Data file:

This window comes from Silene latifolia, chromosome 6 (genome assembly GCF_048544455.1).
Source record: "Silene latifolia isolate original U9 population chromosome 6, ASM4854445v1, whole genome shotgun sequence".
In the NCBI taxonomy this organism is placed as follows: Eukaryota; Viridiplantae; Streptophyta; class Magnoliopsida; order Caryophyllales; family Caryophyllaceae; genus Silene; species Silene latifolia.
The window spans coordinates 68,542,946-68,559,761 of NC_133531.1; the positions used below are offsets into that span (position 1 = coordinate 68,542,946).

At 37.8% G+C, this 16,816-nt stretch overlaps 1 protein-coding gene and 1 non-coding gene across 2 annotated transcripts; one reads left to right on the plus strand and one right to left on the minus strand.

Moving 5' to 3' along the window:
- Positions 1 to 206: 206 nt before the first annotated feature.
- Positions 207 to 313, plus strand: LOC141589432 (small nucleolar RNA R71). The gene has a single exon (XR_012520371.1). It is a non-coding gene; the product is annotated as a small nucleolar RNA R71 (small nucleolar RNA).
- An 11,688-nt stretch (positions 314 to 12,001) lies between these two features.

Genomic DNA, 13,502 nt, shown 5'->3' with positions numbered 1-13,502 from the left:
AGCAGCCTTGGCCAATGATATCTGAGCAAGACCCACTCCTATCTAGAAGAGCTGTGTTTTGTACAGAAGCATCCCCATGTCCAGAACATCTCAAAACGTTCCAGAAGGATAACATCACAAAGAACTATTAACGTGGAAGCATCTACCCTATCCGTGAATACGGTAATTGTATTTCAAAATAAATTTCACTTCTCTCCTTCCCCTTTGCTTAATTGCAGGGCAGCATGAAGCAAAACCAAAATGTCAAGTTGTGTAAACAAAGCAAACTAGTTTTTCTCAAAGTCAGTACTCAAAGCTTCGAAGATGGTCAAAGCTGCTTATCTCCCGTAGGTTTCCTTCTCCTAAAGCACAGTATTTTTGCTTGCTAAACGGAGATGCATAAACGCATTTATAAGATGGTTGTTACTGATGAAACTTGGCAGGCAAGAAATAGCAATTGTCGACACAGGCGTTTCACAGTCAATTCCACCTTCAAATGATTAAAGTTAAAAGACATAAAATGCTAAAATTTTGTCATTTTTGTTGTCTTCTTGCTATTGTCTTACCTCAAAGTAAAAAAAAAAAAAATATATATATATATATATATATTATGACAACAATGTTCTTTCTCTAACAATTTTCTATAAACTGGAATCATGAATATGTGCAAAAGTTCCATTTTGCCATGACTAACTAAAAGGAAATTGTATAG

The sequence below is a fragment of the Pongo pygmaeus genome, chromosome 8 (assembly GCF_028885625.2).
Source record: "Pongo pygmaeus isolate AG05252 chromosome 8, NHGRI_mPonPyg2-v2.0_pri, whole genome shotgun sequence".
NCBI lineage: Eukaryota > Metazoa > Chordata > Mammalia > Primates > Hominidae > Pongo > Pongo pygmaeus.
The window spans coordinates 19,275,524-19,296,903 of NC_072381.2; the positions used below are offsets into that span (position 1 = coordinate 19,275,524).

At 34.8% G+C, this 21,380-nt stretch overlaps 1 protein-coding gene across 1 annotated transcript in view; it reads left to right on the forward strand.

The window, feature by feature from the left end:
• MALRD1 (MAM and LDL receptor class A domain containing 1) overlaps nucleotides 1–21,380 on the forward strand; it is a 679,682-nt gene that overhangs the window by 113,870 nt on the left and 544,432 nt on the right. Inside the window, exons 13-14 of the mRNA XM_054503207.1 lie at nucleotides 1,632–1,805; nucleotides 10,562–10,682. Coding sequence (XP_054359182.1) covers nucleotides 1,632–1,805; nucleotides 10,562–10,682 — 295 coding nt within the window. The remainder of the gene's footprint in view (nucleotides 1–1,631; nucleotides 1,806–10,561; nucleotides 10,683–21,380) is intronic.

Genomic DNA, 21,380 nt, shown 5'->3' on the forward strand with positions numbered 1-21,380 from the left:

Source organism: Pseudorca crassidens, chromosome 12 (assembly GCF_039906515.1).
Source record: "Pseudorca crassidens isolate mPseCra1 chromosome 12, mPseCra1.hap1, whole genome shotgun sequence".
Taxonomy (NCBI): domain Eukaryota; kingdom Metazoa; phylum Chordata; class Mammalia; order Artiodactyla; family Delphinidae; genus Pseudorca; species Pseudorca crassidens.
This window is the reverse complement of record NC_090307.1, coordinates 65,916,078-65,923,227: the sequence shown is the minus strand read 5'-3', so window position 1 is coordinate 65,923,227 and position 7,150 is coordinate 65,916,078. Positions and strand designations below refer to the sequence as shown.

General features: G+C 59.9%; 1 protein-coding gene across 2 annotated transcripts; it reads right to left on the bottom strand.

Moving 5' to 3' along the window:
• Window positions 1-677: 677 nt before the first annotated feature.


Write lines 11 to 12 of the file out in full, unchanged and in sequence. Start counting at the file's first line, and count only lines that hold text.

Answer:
AGCAGCCTTGGCCAATGATATCTGAGCAAGACCCACTCCTATCTAGAAGAGCTGTGTTTTGTACAGAAGCATCCCCATGTCCAGAACATCTCAAAACGTTCCAGAAGGATAACATCACAAAGAACTATTAACGTGGAAGCATCTACCCTATCCGTGAATACGGTAATTGTATTTCAAAATAAATTTCACTTCTCTCCTTCCCCTTTGCTTAATTGCAGGGCAGCATGAAGCAAAACCAAAATGTCAAGTTGTGTAAACAAAGCAAACTAGTTTTTCTCAAAGTCAGTACTCAAAGCTTCGAAGATGGTCAAAGCTGCTTATCTCCCGTAGGTTTCCTTCTCCTAAAGCACAGTATTTTTGCTTGCTAAACGGAGATGCATAAACGCATTTATAAGATGGTTGTTACTGATGAAACTTGGCAGGCAAGAAATAGCAATTGTCGACACAGGCGTTTCACAGTCAATTCCACCTTCAAATGATTAAAGTTAAAAGACATAAAATGCTAAAATTTTGTCATTTTTGTTGTCTTCTTGCTATTGTCTTACCTCAAAGTAAAAAAAAAAAAAATATATATATATATATATATATTATGACAACAATGTTCTTTCTCTAACAATTTTCTATAAACTGGAATCATGAATATGTGCAAAAGTTCCATTTTGCCATGACTAACTAAAAGGAAATTGTATAG

The sequence below is a fragment of the Pongo pygmaeus genome, chromosome 8 (assembly GCF_028885625.2).